248-409-1900 dburke@mi-worklaw.com

By:  Bill Pilchak – 11/7/14

          I recently received a letter from James D. Robb, Associate Dean of External Affairs and Senior Counsel to Western Michigan University Cooley Law School regarding my post of October 21, 2014. Readers will recall that the point of that article was that the closing of Cooley’s Ann Arbor campus was “good…for business” because (I believe) the glut of lawyers accounts for bad cases being filed against our clients.

          Dean Robb asked me to clarify some points made in the earlier post. First, he notes that I mistakenly quoted statistics regarding its entire student body of 1121 students as its 2014 incoming class. I did make a mistake and it’s easy to see why. I had taken my figures from the Form 509 that all ABA accredited law schools, including Cooley, are required to post. From other sources, Cooley reportedly had 3,931 students in 2010-2011, so the 1121 “enrollment” figure certainly looked like the enrollment for an incoming class, since 1) law school is a three year process for most students and 1121 is just less than 1/3rd; 2) Cooley’s Form 509 elsewhere reports that they made 1600 offers of admission; 3) Cooley’s Forms 509 report 851, 909 and 966 first time bar exam “takers” in 2010-2012; and 4) the form also reports grants and scholarships to 3095 students in the “prior academic year.”

          Instead, a column under the title “GPA and LSAT Scores” entitled “Number of matrics” [SIC] apparently reflects the incoming class. “Matrics” is now understood to mean matriculants, i.e., first-year students matriculated. So, in addition to the closing of Cooley’s Ann Arbor campus being good for business, the decline in Cooley’s enrollment (from 3095 students to 1121 as far as I can tell) is similarly good news – as would be a decline of nearly 2000 law students at any other school, in my opinion.

          However, whether looking at enrollments or matriculants, my point about Cooley turning out more lawyers than other schools remains valid. The Forms 509 for 2013 reflect the following “Enrollments” and matriculants of Michigan law schools. To gain a Michigan perspective, I have generously assumed that 20% of Cooley’s students are at its Florida campus, despite indications to the contrary.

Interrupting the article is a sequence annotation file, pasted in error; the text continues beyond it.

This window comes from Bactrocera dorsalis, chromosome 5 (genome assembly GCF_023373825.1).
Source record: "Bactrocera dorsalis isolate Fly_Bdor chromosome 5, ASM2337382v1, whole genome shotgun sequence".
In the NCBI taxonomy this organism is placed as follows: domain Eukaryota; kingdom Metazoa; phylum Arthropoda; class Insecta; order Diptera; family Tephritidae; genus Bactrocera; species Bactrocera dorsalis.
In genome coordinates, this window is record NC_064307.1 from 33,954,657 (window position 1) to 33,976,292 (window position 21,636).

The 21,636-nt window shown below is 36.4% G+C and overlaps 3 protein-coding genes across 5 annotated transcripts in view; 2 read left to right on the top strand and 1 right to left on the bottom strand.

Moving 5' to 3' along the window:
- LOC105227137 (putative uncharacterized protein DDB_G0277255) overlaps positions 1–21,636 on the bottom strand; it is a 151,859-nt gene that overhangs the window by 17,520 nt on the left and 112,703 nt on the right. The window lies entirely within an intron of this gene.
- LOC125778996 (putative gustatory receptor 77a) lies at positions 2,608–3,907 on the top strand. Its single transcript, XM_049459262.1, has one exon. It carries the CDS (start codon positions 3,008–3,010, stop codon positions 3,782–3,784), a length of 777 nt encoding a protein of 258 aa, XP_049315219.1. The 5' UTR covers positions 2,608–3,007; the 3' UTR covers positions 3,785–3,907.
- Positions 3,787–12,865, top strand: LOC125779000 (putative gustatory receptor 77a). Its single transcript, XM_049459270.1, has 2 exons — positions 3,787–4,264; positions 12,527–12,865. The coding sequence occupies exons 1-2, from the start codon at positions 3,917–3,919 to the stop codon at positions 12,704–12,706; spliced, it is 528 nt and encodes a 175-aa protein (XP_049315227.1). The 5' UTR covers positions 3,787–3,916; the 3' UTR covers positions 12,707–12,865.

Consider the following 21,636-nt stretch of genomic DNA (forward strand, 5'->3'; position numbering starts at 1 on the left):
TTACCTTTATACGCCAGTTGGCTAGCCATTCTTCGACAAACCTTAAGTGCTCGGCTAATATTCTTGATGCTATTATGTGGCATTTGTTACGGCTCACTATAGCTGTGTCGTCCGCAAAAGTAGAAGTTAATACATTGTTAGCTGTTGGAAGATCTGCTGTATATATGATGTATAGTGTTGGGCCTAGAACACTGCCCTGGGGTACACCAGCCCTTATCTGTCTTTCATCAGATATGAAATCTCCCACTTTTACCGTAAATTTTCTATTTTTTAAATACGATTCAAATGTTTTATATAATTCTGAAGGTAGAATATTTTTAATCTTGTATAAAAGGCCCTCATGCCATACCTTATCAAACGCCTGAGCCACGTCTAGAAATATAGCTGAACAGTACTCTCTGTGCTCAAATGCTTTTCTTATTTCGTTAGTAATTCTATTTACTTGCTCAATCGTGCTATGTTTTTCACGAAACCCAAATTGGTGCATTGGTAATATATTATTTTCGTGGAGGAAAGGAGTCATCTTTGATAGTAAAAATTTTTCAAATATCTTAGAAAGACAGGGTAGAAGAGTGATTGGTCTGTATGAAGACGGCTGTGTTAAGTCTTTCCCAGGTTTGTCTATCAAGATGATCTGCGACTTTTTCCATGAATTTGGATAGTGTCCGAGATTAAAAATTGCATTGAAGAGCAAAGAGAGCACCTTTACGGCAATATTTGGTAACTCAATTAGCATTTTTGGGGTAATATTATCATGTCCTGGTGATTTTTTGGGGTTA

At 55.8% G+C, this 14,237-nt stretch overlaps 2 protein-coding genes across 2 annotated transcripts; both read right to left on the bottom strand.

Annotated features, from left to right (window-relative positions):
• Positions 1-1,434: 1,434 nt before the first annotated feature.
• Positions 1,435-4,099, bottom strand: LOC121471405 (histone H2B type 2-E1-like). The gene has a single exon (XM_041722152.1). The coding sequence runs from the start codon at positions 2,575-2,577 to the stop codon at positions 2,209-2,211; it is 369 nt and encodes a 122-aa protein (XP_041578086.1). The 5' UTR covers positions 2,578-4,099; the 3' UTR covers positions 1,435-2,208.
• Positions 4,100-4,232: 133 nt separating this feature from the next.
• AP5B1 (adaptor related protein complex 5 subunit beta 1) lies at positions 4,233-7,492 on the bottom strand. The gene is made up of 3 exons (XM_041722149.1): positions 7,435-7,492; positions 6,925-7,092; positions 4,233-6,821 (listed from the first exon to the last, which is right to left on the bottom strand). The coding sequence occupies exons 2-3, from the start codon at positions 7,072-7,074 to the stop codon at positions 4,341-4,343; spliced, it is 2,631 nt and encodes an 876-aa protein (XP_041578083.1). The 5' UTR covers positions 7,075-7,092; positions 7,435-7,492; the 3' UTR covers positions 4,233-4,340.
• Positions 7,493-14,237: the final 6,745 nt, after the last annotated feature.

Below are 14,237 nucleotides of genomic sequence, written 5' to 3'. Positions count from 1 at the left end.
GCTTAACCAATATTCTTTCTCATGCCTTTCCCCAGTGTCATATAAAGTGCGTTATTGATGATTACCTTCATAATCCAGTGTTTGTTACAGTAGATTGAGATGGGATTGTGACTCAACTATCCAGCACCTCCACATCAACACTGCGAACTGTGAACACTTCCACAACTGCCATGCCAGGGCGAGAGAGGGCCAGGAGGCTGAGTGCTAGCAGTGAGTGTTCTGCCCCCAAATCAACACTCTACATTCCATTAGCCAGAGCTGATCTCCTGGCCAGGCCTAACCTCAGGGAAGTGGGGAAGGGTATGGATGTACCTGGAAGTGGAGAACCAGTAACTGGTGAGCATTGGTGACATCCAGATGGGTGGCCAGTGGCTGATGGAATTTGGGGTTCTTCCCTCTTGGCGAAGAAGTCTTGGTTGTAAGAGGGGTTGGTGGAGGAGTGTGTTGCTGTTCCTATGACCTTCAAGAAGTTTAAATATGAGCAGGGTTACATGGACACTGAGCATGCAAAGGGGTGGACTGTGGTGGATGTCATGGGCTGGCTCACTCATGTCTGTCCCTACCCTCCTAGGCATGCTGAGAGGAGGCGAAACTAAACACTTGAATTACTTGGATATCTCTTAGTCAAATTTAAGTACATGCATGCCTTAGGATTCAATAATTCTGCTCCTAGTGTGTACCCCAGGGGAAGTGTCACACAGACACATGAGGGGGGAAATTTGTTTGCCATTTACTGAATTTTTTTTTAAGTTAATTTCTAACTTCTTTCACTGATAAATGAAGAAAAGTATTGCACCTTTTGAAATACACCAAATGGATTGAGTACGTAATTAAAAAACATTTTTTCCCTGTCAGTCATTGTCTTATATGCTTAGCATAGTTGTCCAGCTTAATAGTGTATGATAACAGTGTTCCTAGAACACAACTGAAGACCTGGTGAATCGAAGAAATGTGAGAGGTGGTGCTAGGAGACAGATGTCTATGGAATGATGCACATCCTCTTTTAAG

Law School Enrollment Assuming 20% for Florida Campus 2014 Matriculants Assuming 20% for Florida Campus
Cooley 1121 896 582 465
U of M 399 315
MSU 301 277
Wayne State 169 117
U of D Mercy 212 191

 

          As such, Cooley is training more law students in Michigan than any other school.

          Dean Robb also referred me to a Cooley-sponsored website arguing against the impression that Cooley is flooding us with lawyers, stating that “a majority of our students are from other states and many…return…home to practice law.” I looked at the site. Readers can find it by Googling the opening line: “Of late, statements have circulated claiming that Cooley is flooding the market with new graduates, driving down employment among Michigan lawyers.”

          While I acknowledge, that many Cooley students do leave Michigan, my concern wasn’t about unemployed lawyers in Michigan. My point on October 21 was that businesses everywhere should be glad that Cooley’s enrollment is declining, not only Michigan businesses.

          As to Michigan, I have looked at Cooley’s statistics, and note they measure Cooley’s contribution to the entire population of lawyers in the State of Michigan – not the number or proportion of lawyers it has been producing since it has grown to its present size. Cooley was not accredited until 1975, and certainly did not have 3095 students or even 1121 students in its early years. Lawyers are notorious for not retiring. (For example, I understand there is no word for “retirement” in Yiddish, relevant to a large portion of the bar.) The oldest practicing lawyers – let’s say at age 72 – likely graduated from law school at 25 years of age, 47 years ago, i.e., in 1967. The “other” law schools (accredited in 1923, 1933, 1937, and 1941) were turning out lawyers before Cooley was created, and undoubtedly had bigger classes than Cooley for some time after Cooley was created. It’s thus difficult to believe that Cooley isn’t dramatically under-represented among older lawyers and over-represented among the most recently admitted lawyers.

          Another section of the Forms 509 bears this out. Each school reports the number of Bar Exam “takers” for the past three years (as well as passage rates). Here are the numbers of graduates from each Michigan law school taking the Michigan Bar Exam in the years reported on the Forms 509 currently posted by the law schools: